Why does Tokyo University drop rankings every year?


The University of Tokyo, one of top universities in Japan, has dropped its rank from 39th place to 46th place, its lowest to date, according to the World University Rankings 2018 announced recently by UK educational journal “Times Higher Education” (THE). Why did that happen?

The annual ranking, published since 2004, is based on an overall evaluation and analysis of five items: (1) teaching ability, (2) research ability, (3) research impact (number of citations from articles), (4) international outlook and (5) income collected from industry.

The ranking for 2018 listed the top 1,000 universities from 77 countries across the world. The University of Oxford (UK) held on to the number one spot, followed by the University of Cambridge (UK). Third place was shared by California Institute of Technology and Stanford University (both U.S.), with Massachusetts Institute of Technology (U.S.) coming fifth. As in the past, European and U.S. universities virtually monopolized the top 10 spots.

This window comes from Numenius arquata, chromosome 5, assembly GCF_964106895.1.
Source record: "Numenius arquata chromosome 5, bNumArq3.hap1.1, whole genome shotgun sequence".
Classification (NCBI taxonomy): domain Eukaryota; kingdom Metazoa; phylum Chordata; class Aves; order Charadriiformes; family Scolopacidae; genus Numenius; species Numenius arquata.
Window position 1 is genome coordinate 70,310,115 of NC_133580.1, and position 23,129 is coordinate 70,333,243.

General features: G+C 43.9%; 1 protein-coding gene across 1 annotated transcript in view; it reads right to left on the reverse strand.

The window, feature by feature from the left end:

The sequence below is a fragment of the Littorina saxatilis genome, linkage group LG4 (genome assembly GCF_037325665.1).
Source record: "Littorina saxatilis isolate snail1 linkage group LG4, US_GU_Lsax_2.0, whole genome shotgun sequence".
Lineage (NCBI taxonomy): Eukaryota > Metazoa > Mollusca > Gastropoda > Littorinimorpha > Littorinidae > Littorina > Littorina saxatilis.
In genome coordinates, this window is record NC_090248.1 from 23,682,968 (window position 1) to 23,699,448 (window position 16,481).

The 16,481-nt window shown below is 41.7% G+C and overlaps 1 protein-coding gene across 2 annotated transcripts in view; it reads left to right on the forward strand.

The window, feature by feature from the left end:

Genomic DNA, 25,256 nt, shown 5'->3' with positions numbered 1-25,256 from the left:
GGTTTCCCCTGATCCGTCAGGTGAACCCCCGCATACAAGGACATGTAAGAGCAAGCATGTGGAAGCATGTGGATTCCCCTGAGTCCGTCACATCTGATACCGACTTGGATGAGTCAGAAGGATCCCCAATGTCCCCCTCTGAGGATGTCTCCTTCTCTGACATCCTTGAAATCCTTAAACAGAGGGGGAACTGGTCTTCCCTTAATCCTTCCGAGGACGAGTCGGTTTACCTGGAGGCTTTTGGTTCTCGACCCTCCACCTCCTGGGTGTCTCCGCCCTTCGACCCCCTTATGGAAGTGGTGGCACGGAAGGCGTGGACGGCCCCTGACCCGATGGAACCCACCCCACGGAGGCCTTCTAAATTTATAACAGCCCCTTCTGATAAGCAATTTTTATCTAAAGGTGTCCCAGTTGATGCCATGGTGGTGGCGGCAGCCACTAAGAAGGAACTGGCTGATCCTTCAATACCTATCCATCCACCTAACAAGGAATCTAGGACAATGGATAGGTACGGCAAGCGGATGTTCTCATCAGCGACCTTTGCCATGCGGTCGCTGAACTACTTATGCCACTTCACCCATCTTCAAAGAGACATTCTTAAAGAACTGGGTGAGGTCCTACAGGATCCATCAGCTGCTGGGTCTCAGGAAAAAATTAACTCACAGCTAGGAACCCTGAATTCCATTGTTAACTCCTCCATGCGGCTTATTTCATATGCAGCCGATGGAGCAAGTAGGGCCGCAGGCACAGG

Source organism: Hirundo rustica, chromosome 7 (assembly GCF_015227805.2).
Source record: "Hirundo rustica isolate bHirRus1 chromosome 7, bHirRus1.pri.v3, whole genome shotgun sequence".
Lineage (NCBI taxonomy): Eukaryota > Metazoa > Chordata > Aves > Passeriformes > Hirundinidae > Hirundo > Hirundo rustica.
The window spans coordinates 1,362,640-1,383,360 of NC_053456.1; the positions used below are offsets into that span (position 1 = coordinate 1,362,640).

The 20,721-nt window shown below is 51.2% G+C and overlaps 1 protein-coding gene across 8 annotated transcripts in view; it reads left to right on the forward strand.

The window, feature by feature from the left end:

Among the Japanese universities listed in the ranking, the University of Tokyo took the highest 46th position and Kyoto University placed 74th. They were the only Japanese universities to be named among the top 100. The University of Tokyo has been dropping its rank almost every year since it climbed to its highest 23rd place in 2014, falling to 46th in this year’s list.

One major reason for the Japanese universities’ uphill battle is that both “number of citations” and “international outlook” weigh heavily in the ranking, a factor that makes them disadvantageous both geographically and linguistically as compared to overseas universities. Especially when it comes to the number of articles cited in English, their evaluation tends to be lower than that of universities in English-speaking countries.

For example, the National University of Singapore, which placed 27th, or the highest in Asia, was evaluated lower than the University of Tokyo in terms of “teaching ability” and “research ability” but scored 79.7 in “the number of citations” to overtake the University of Tokyo which got 62.4.

Tsukasa Endo, an associate professor of Kogakkan University, said in Yahoo News, “Foreign people cannot cite papers written in Japanese. Even when their contents are highly rated, they cannot be referred to for citation.” He suggested in this regard that Japan should set up an institution that translates excellent research papers written in Japanese into English.
(Written by: Akinori Murashima)

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